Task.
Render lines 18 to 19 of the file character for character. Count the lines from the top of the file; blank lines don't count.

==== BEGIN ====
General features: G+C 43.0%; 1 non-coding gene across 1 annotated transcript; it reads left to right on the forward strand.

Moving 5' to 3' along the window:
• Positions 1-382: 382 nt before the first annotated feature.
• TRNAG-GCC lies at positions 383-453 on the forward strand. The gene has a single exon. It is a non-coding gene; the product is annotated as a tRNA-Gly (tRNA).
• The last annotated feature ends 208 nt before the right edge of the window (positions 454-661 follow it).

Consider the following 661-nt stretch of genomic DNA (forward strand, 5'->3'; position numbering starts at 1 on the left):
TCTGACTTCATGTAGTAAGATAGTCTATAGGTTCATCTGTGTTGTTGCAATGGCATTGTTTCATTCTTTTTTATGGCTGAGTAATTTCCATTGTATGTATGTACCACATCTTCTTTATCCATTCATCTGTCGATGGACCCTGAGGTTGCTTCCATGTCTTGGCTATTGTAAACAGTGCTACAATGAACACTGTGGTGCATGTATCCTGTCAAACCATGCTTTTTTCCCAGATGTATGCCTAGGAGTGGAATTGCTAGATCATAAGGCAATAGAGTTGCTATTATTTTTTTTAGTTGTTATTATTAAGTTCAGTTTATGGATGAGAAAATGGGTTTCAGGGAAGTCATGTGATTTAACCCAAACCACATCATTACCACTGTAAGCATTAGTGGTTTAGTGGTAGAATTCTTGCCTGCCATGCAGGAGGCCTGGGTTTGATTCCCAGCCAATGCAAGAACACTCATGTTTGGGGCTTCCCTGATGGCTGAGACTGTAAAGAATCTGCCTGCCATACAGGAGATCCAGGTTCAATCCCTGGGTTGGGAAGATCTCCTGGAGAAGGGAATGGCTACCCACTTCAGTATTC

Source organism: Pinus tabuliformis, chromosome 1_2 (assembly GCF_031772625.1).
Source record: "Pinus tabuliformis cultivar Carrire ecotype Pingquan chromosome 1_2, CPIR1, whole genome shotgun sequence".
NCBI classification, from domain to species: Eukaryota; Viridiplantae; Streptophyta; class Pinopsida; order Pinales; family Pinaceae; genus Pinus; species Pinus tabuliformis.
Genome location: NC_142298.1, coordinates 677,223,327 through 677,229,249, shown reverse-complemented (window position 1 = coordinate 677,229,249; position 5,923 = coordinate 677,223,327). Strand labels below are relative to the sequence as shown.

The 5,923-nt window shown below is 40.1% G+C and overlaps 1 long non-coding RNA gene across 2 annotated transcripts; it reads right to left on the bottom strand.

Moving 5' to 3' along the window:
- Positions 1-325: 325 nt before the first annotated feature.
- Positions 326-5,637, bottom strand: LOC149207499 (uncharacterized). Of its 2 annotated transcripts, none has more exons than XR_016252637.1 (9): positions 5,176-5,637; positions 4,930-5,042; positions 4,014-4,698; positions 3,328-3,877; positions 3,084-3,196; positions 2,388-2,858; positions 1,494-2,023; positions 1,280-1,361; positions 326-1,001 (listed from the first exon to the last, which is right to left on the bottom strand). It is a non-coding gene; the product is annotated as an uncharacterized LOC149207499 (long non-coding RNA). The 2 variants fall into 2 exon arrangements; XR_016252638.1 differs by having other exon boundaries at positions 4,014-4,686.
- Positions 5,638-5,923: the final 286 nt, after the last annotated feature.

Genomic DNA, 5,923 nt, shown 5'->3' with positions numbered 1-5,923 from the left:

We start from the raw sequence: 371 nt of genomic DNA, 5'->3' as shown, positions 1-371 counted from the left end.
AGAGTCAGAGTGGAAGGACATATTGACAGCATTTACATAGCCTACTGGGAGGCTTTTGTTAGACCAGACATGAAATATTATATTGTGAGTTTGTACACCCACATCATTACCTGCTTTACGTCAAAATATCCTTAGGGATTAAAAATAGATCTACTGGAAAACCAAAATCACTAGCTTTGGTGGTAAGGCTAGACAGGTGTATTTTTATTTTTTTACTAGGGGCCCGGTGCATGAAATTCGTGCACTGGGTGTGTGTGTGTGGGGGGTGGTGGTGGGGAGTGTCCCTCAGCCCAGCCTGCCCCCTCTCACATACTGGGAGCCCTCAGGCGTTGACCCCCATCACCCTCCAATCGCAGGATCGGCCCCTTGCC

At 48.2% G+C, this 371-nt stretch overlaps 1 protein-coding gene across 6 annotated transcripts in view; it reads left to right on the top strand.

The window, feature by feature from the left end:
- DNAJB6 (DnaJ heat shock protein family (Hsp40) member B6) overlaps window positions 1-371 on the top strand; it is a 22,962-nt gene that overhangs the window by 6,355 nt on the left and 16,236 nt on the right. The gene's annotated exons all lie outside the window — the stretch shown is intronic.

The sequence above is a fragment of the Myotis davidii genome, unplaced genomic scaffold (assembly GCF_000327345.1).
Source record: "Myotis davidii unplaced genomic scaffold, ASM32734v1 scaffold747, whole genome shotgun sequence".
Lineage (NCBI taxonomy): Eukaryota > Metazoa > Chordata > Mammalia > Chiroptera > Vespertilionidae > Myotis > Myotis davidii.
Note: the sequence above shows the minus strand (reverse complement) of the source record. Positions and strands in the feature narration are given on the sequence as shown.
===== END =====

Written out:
We start from the raw sequence: 371 nt of genomic DNA, 5'->3' as shown, positions 1-371 counted from the left end.
AGAGTCAGAGTGGAAGGACATATTGACAGCATTTACATAGCCTACTGGGAGGCTTTTGTTAGACCAGACATGAAATATTATATTGTGAGTTTGTACACCCACATCATTACCTGCTTTACGTCAAAATATCCTTAGGGATTAAAAATAGATCTACTGGAAAACCAAAATCACTAGCTTTGGTGGTAAGGCTAGACAGGTGTATTTTTATTTTTTTACTAGGGGCCCGGTGCATGAAATTCGTGCACTGGGTGTGTGTGTGTGGGGGGTGGTGGTGGGGAGTGTCCCTCAGCCCAGCCTGCCCCCTCTCACATACTGGGAGCCCTCAGGCGTTGACCCCCATCACCCTCCAATCGCAGGATCGGCCCCTTGCC